Final example from the Hon Michael Laws. The locale of Whanganui, home of the people of Whanganui nui tonu, including the river is spelt with an H included. But because of an historical error and continued bigotry (look up the real meaning of the word please Mr Oaten) on the back of the fervent opposition of the pig headed mayor, the city remains in opposition to using the CORRECT spelling of the city. It is plain racism (again seek correct terminology Mr Oaten) and prejudice by one power group over another that perpetuates this injustice today. So called public polls, on the back of a sustained and pathetic campaign of misinformation, has resulted in the majority of the ‘pakeha’ population wishing to continue the injustice. It’s very simple, Whanganui without the H is actually a meaningless word, yet with the H, it’s not only the correct name, but it has meaning and spirituality to the local people. I don’t call HRH Queen Elizaeth or Right Hon Jon Key, just because it suits me to be so bloody arrogant. Does anyone still call it Mount Egmont? That argument was long put to bed, as should the issue of Whanganui with an H, and Mayor Laws continued campaign against it, only strengthens my arguments that the public can be misled.

    To base policy or political direction solely on so called public opinion polls, when demonstrated that said polls are only an exercise in marketing, not on facts or issues, is a very dangerous way in which to run a council or any political entity.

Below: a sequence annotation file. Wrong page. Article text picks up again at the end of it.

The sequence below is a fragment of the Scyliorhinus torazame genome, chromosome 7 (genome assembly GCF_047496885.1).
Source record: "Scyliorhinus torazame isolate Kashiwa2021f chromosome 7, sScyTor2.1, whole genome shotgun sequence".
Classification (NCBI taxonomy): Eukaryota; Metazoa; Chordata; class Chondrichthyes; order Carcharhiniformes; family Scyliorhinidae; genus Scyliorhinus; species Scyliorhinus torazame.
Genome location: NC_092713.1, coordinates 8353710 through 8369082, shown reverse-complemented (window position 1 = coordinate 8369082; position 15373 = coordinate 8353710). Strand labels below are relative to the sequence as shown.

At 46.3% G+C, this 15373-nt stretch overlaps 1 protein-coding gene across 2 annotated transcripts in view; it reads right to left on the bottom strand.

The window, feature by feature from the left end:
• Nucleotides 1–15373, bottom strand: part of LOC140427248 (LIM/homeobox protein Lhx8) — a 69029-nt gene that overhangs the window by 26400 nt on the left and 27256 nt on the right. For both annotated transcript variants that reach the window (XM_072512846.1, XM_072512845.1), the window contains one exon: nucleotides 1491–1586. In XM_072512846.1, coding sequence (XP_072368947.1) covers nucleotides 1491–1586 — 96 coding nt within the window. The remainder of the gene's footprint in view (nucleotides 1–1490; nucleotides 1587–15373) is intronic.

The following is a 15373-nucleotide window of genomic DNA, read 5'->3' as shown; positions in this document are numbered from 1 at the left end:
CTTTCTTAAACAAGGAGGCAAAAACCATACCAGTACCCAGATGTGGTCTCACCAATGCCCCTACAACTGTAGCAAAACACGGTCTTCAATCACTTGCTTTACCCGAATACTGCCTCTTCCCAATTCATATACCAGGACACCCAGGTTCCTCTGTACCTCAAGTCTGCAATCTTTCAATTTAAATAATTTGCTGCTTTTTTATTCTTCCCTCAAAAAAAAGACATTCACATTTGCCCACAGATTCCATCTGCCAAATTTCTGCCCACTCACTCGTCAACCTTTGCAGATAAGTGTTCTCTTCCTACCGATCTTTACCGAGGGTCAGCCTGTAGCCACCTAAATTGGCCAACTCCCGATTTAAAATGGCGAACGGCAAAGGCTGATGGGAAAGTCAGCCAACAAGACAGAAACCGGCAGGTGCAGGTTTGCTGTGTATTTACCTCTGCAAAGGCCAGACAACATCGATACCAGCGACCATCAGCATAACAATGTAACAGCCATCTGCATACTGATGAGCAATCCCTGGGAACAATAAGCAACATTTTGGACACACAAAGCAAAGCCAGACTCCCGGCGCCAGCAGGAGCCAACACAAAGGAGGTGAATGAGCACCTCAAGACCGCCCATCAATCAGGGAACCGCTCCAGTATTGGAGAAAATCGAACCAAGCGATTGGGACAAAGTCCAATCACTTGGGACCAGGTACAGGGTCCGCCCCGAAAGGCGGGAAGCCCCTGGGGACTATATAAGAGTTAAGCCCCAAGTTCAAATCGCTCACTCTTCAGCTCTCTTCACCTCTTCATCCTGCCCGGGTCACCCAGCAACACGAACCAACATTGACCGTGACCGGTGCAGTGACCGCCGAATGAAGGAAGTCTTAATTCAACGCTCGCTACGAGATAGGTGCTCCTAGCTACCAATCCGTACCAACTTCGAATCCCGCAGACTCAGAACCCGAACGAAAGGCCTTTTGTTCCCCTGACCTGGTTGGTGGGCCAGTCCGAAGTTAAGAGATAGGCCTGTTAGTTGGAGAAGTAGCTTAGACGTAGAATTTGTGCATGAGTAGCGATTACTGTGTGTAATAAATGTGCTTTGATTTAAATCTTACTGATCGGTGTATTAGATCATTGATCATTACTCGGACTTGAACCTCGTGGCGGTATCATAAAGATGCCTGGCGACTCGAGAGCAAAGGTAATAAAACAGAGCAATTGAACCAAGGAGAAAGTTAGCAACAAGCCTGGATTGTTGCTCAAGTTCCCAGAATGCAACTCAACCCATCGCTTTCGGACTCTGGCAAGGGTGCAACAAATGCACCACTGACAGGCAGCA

If there were compelling economic arguments outside of the so-called opportunity costs against the stadium, and these were backed up by ‘experts’ in their respective fields, then I would be more than willing to listen.

    But finally Mr Oaten, it is not disrespectful to question others whom I have difficulty in their argument. It is not a denigration of their professional ability or their personality, it is a simple questioning of their conclusions, methodology and justifications. If Dr Hamlin at the initial STS Meeting (see once again I turned up to be educated – what a joke) had been correct in telling the people that the stadium would hold only 19,000 people, and if he was correct in telling us Twickenham is a single use rugby stadium, then I would have held his opinion in higher regard. Alas he was talking bollocks, so I had to take what he had to say with a massive pinch of salt.

    Now anyone – anyone – anyone, willing to refute any of the points I have raised above. I am more than willing to be told I am wrong, but I know for a fact, backed up by NIWA’s lead climate change scientist that the area will not flood as a result of global warming rising sea levels.